JME contributors pick their fave local and not-local releases of the year
The JME team has already reviewed a lot of great local music this year. And it’s only July.
Just to catch our breath, we decided to dig through everything that’s come across our speakers or headphones during the first six months of 2021 and pick out our faves. Here are JME contributors’ picks for the best local and best not-local songs of 2021, so far.
Rambler Kane – “Heart’s on Fire”
Patrick Kane, AKA Rambler Kane, is a consistent presence at local open mic nights, holding court by deploying a fingerpicking, country-blues style of Americana. Kane’s debut single “Heart’s on Fire,” recorded locally with The Young Step’s Micah Gilliam, highlights Kane’s alluringly congenial voice and prowess on the acoustic guit. With accoutrements including slide guitar, a chorus of Kane’s own vocals and subtle riffs of twang, “Heart’s on Fire” is a fully realized debut, an expression of the beautiful simplicity of Kane’s songwriting.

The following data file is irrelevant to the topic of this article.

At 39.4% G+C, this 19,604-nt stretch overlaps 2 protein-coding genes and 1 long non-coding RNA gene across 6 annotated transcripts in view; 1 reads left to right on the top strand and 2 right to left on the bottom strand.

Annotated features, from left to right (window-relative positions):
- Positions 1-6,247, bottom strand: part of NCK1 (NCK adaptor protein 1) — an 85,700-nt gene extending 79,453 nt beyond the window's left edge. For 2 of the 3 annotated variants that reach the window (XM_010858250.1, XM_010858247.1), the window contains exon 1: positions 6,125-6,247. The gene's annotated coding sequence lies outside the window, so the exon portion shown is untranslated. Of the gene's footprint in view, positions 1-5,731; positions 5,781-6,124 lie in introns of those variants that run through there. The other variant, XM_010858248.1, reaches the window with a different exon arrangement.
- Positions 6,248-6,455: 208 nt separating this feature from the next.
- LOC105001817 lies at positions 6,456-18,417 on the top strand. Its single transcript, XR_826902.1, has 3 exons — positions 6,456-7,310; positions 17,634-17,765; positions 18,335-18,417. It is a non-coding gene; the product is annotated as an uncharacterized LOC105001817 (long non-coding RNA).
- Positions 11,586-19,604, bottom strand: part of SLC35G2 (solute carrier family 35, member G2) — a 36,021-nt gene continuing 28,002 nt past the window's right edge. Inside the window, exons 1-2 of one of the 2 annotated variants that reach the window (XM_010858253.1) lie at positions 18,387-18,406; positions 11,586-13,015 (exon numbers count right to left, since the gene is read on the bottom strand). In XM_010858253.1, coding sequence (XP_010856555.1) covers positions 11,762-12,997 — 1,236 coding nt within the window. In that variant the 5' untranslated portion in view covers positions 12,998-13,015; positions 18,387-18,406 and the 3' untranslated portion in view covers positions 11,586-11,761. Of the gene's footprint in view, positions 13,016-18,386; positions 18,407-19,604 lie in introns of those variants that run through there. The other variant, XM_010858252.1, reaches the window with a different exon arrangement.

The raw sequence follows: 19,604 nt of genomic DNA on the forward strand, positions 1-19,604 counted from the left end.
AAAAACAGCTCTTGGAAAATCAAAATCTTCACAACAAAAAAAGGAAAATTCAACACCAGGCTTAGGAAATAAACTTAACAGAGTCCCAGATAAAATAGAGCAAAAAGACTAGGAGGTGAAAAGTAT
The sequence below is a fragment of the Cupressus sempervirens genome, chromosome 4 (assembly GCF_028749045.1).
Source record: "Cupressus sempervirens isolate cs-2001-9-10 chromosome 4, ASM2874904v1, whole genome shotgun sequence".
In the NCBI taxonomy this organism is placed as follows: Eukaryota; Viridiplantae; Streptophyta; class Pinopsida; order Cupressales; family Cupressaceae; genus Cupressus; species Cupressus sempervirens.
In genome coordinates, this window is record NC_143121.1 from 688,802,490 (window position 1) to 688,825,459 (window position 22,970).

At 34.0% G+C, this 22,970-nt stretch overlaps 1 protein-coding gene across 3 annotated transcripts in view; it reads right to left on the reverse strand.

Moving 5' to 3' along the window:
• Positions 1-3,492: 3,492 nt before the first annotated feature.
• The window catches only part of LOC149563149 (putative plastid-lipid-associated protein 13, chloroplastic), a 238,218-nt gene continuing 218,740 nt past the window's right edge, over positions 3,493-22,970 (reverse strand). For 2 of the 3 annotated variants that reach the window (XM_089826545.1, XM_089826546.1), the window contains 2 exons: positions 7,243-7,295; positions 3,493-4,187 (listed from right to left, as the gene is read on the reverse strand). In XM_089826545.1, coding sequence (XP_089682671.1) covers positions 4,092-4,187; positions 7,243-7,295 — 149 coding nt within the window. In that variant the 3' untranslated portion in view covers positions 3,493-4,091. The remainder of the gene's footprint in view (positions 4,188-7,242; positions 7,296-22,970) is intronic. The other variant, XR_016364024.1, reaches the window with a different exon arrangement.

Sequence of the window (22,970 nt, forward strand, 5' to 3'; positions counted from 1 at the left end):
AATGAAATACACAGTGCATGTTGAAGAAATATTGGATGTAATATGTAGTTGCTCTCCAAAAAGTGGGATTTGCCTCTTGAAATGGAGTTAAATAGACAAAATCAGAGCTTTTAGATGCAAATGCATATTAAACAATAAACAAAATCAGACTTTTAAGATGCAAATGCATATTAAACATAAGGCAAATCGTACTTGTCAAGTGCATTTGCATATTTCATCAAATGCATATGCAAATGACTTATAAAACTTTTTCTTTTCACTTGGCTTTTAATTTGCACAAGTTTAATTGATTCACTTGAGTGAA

GAB$TRACT – “Confessional”
The Pittsburgh native has lived in Jacksonville for over a decade, but she’s only recently emerged in the local music scene. “Confessional” is what it sounds like: verbose and vituperative, a venting of voice. The sense of catharsis is palpable.
rickoLus – “Beach Town” from Bones
Top-tier singer-songwriter rickoLus dug deep into his Jax Beach roots on Bones, a concept album chronicling his years as a Beaches native. The Springsteen-esque, piano-driven ballad “Beach Town” includes vivid imagery of running from cops, smashing skinheads with skateboards, first-kisses, late-night meals at the Village Inn and more ‘90s nostalgia than can fit on a laserdisc.
Ebonique – “Edge Control” from Edge Control EP
Soul singer Ebonique released Edge Control, an EP of modern R&B, in April of 2021. The collection’s title track is a fresh-yet-nostalgic blend, highlighting Ebonique’s skillful flow over punchy kicks and triple snares. Edges serves as a metaphor for the artist’s distinctive output––chill, sensual, with some hard corners.
The Noctambulant – “Hellrazor” from the Hellrazor EP